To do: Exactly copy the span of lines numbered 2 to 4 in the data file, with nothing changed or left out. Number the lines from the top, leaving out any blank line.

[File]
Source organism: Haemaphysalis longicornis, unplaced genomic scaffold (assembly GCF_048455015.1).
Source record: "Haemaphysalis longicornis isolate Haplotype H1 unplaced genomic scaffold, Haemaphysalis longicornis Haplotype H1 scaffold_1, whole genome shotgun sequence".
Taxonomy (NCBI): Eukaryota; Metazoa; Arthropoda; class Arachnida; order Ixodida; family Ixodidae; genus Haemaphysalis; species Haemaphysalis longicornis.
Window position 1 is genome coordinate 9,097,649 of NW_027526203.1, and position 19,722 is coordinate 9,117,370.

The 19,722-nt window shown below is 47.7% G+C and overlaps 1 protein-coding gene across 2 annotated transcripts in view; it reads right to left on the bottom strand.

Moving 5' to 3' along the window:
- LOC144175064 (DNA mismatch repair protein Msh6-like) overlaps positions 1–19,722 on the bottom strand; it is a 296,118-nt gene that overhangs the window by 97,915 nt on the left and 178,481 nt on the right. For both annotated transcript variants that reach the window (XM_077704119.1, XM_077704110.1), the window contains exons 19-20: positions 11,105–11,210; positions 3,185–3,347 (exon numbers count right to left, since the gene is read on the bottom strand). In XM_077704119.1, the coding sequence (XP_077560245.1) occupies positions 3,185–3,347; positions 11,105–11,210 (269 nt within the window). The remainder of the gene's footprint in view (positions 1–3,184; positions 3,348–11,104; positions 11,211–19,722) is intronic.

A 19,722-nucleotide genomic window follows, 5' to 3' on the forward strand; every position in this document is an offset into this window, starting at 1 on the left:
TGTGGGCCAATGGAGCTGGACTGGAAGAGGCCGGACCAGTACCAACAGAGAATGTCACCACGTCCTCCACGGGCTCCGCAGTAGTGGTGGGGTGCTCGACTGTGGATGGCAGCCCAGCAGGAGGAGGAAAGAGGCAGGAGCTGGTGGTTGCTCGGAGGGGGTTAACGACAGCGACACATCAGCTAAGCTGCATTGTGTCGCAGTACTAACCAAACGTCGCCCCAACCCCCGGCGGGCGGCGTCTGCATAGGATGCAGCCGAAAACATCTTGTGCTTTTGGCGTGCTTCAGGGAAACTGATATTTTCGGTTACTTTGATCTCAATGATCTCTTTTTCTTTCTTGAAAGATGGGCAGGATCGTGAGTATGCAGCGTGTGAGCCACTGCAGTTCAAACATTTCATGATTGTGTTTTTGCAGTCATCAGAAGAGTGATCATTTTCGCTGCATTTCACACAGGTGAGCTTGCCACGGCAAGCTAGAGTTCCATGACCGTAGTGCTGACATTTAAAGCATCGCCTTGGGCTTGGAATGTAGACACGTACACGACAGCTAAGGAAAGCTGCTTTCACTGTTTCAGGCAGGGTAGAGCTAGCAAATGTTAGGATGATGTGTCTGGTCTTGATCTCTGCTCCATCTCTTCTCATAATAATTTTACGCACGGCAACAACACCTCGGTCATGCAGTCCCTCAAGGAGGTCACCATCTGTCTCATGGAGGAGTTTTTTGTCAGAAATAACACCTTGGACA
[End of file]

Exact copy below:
Source record: "Haemaphysalis longicornis isolate Haplotype H1 unplaced genomic scaffold, Haemaphysalis longicornis Haplotype H1 scaffold_1, whole genome shotgun sequence".
Taxonomy (NCBI): Eukaryota; Metazoa; Arthropoda; class Arachnida; order Ixodida; family Ixodidae; genus Haemaphysalis; species Haemaphysalis longicornis.
Window position 1 is genome coordinate 9,097,649 of NW_027526203.1, and position 19,722 is coordinate 9,117,370.